We're unable to sign you in at this time. Please try again in a few minutes.
We were able to sign you in, but your subscription(s) could not be found. Please try again in a few minutes.
There may be a problem with your account. Please contact the AMA Service Center to resolve this issue.
Contact the AMA Service Center:
Telephone: 1 (800) 262-2350 or 1 (312) 670-7827  *   Email: subscriptions@jamanetwork.com
Error Message ......
Article |

The Neuro-Immuno-Cutaneous-Endocrine Network: Relationship of Mind and Skin

Richard L. O'Sullivan, MD; Graeme Lipper, MD; Ethan A. Lerner, MD, PhD
Arch Dermatol. 1998;134(11):1431-1435. doi:10.1001/archderm.134.11.1431.
Text Size: A A A
Published online


Skin does more than present one's "face" to the world; it plays a vital role in the maintenance of physical and mental health. As our most ancient interface, skin retains the ability to respond to both endogenous and exogenous stimuli, sensing and integrating environmental cues while transmitting intrinsic conditions to the outside world. As such, it has long been a target for the application of both medical and nonmedical therapies of healthy and diseased states. Our understanding of how the skin and topical therapies affect health is in its infancy. Conversely, we know little of how our internal systems affect our skin. By exploring an elaborate web of neuro-immuno-cutaneous-endocrine (NICE) phenomena, we seek to shed light on the generally acknowledged, but inadequately defined, relationship between mental and physical health. We use skin as our window, noting some of the biological mediators linking nervous, immune, cutaneous, and endocrine functions. It is likely that these mediators are important in homeostasis, and that they affect several dermatologic and psychiatric conditions.

Sign in

Purchase Options

• Buy this article
• Subscribe to the journal
• Rent this article ?





Also Meets CME requirements for:
Browse CME for all U.S. States
Accreditation Information
The American Medical Association is accredited by the Accreditation Council for Continuing Medical Education to provide continuing medical education for physicians. The AMA designates this journal-based CME activity for a maximum of 1 AMA PRA Category 1 CreditTM per course. Physicians should claim only the credit commensurate with the extent of their participation in the activity. Physicians who complete the CME course and score at least 80% correct on the quiz are eligible for AMA PRA Category 1 CreditTM.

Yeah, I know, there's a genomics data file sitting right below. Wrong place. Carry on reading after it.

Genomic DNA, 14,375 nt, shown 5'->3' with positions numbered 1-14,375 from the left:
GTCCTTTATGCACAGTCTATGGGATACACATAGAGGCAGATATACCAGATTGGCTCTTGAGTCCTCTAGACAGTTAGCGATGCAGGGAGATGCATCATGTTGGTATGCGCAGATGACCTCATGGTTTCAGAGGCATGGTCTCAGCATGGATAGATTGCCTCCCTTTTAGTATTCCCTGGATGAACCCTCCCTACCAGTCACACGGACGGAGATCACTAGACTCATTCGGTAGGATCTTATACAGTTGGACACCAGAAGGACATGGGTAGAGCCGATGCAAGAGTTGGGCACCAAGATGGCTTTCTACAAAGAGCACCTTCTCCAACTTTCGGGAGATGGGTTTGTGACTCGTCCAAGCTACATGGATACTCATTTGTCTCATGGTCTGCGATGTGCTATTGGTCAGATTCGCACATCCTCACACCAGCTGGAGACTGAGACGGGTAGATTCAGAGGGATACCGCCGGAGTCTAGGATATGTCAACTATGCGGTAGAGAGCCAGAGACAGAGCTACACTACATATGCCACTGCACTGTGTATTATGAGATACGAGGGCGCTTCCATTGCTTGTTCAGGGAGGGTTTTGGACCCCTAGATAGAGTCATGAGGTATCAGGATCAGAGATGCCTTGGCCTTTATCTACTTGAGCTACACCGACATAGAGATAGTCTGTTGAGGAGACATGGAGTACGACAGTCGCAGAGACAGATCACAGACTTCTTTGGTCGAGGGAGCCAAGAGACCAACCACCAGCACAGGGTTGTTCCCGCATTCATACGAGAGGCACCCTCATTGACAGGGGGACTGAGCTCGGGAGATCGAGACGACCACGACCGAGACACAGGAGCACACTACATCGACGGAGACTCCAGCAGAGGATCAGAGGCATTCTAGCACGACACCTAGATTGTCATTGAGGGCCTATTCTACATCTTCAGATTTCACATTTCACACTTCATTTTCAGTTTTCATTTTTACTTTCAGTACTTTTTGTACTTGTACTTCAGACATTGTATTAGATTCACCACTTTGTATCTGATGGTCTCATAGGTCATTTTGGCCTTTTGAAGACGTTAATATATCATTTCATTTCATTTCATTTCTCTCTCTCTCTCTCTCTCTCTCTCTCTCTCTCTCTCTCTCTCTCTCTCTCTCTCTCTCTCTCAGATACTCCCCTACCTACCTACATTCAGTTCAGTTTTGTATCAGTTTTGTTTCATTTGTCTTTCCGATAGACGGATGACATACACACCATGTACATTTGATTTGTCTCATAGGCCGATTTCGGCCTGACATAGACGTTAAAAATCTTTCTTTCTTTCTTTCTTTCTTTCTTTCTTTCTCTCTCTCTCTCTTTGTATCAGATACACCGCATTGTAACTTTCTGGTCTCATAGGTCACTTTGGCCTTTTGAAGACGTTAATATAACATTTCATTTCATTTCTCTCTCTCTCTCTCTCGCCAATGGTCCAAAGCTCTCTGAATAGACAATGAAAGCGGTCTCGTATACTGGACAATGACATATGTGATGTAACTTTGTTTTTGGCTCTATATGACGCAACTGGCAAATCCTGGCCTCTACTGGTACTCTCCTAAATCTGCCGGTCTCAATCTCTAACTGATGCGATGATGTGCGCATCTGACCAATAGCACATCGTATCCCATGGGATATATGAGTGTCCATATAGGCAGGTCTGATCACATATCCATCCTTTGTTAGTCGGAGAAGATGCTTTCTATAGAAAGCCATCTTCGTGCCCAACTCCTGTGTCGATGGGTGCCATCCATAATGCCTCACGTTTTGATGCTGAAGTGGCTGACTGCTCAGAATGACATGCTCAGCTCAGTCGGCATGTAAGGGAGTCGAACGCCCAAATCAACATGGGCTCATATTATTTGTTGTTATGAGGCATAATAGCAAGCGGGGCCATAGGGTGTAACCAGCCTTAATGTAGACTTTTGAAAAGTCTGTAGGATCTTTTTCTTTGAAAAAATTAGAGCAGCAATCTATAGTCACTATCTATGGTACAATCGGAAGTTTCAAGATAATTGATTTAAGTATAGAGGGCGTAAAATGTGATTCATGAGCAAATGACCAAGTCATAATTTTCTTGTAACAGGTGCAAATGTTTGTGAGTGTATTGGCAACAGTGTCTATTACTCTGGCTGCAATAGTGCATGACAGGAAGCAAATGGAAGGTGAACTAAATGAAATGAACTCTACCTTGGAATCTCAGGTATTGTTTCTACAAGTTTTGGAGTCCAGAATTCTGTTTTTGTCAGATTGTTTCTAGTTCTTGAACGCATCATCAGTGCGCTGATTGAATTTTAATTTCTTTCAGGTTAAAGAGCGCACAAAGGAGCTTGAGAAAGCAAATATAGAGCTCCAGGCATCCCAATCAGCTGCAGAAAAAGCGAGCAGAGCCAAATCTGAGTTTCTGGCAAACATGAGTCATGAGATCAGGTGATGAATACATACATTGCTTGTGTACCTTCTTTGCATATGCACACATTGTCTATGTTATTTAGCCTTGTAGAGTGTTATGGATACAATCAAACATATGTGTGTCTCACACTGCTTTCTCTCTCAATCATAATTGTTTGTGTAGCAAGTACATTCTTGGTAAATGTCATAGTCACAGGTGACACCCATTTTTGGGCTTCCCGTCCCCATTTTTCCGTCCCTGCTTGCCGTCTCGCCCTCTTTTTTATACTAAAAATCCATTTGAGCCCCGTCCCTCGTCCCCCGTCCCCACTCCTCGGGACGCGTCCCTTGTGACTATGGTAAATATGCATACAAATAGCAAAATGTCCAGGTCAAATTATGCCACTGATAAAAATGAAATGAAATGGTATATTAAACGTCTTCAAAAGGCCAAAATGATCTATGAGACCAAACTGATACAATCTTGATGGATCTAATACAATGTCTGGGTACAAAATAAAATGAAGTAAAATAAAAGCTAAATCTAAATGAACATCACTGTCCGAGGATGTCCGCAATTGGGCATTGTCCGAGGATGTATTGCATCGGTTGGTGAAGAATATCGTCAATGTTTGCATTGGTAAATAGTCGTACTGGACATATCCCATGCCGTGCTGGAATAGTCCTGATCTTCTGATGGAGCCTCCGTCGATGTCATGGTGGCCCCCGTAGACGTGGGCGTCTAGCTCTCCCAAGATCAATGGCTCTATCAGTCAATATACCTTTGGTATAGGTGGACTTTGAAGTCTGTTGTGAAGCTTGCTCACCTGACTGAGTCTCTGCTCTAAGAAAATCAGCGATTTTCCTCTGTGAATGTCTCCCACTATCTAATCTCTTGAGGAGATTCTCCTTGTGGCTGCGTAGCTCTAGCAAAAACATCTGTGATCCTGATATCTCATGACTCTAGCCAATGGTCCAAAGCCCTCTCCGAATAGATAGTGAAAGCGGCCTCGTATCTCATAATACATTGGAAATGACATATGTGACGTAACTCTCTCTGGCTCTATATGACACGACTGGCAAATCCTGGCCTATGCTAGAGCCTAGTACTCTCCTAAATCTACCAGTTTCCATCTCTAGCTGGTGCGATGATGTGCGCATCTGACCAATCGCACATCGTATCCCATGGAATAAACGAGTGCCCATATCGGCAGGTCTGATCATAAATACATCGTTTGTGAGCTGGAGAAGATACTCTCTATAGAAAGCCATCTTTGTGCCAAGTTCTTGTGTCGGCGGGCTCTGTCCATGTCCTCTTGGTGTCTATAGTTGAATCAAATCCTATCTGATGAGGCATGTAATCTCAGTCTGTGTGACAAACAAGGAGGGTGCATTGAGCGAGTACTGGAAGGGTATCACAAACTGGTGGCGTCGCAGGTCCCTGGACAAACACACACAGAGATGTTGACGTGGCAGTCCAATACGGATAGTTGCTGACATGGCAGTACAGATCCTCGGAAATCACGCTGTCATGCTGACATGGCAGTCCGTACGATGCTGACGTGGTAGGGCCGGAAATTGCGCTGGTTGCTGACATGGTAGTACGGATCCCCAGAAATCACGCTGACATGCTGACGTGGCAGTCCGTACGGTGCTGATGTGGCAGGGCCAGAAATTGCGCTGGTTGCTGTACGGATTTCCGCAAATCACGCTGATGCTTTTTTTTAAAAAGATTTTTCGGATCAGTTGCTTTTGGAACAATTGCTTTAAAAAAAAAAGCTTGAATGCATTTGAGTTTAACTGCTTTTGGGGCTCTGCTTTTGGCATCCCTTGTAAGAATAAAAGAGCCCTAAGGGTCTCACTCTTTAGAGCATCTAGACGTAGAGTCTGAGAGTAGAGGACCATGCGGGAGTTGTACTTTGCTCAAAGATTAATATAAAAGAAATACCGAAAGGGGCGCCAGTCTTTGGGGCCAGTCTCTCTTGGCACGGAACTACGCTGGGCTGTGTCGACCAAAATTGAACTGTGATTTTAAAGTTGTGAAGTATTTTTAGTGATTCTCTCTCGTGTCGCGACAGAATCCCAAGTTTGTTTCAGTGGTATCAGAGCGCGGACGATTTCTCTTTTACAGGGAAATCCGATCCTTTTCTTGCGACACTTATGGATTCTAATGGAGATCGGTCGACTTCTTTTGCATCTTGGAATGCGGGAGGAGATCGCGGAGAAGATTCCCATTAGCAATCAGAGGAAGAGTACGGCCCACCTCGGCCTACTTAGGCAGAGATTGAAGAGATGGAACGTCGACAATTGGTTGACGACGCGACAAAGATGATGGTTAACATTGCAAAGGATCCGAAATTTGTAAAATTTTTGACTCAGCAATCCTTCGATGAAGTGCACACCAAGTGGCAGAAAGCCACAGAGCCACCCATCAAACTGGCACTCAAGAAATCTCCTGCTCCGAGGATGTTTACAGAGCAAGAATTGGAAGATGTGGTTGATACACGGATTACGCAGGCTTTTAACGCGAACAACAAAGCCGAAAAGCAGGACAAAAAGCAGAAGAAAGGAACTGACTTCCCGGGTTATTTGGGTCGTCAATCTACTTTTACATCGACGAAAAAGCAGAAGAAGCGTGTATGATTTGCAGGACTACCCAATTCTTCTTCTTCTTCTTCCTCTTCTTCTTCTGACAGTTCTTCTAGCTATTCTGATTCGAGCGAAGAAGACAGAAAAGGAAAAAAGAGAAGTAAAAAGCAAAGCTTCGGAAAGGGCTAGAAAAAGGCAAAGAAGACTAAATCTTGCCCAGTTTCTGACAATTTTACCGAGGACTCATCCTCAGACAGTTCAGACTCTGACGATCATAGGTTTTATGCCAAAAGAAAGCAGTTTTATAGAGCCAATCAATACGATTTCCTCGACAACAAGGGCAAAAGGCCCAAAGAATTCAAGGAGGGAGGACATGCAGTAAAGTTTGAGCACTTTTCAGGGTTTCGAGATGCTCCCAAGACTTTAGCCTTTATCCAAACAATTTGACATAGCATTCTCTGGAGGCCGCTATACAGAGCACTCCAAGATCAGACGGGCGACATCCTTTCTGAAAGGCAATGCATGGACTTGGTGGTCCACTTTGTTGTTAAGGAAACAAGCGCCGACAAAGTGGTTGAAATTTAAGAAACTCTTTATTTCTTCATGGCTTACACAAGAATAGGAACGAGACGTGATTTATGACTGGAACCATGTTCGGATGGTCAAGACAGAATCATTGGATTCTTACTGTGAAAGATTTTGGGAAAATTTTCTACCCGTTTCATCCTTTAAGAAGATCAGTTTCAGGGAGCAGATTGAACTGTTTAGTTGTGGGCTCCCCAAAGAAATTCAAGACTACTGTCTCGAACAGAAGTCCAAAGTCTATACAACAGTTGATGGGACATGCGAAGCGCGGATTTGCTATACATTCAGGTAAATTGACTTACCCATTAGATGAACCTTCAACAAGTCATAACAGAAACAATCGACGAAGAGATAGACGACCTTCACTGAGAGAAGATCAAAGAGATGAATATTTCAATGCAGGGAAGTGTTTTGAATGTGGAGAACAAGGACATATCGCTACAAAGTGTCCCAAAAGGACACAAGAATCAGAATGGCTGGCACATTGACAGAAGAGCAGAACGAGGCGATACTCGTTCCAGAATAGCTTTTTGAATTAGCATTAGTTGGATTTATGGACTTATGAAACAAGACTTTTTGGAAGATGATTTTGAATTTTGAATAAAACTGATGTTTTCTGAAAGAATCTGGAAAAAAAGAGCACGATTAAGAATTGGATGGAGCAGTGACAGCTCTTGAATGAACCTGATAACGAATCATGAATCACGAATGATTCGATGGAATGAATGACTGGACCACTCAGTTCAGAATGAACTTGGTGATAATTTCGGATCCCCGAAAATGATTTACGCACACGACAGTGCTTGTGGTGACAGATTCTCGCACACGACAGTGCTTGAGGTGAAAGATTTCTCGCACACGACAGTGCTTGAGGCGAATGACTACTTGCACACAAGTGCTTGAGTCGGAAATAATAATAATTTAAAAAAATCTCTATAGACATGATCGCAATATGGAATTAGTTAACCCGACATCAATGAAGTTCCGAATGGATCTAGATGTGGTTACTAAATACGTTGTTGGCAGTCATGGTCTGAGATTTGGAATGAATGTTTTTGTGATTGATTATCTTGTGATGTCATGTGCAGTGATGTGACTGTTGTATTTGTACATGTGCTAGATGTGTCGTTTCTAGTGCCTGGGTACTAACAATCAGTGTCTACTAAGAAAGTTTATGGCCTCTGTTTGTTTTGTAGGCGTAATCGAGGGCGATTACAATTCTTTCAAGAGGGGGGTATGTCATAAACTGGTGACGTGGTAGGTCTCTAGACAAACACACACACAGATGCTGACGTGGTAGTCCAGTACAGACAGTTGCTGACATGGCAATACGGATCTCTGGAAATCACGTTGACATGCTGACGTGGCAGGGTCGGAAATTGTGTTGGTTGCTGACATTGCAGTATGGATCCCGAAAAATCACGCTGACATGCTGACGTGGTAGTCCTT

Note: You must get at least of the answers correct to pass this quiz.
Please click the checkbox indicating that you have read the full article in order to submit your answers.
Your answers have been saved for later.
You have not filled in all the answers to complete this quiz
The following questions were not answered:
Sorry, you have unsuccessfully completed this CME quiz with a score of
The following questions were not answered correctly:
Commitment to Change (optional):
Indicate what change(s) you will implement in your practice, if any, based on this CME course.
Your quiz results:
The filled radio buttons indicate your responses. The preferred responses are highlighted
For CME Course: A Proposed Model for Initial Assessment and Management of Acute Heart Failure Syndromes
Indicate what changes(s) you will implement in your practice, if any, based on this CME course.


Some tools below are only available to our subscribers or users with an online account.

51 Citations

Sign in

Purchase Options

• Buy this article
• Subscribe to the journal
• Rent this article ?

Related Content

Customize your page view by dragging & repositioning the boxes below.

Articles Related By Topic
Related Collections
PubMed Articles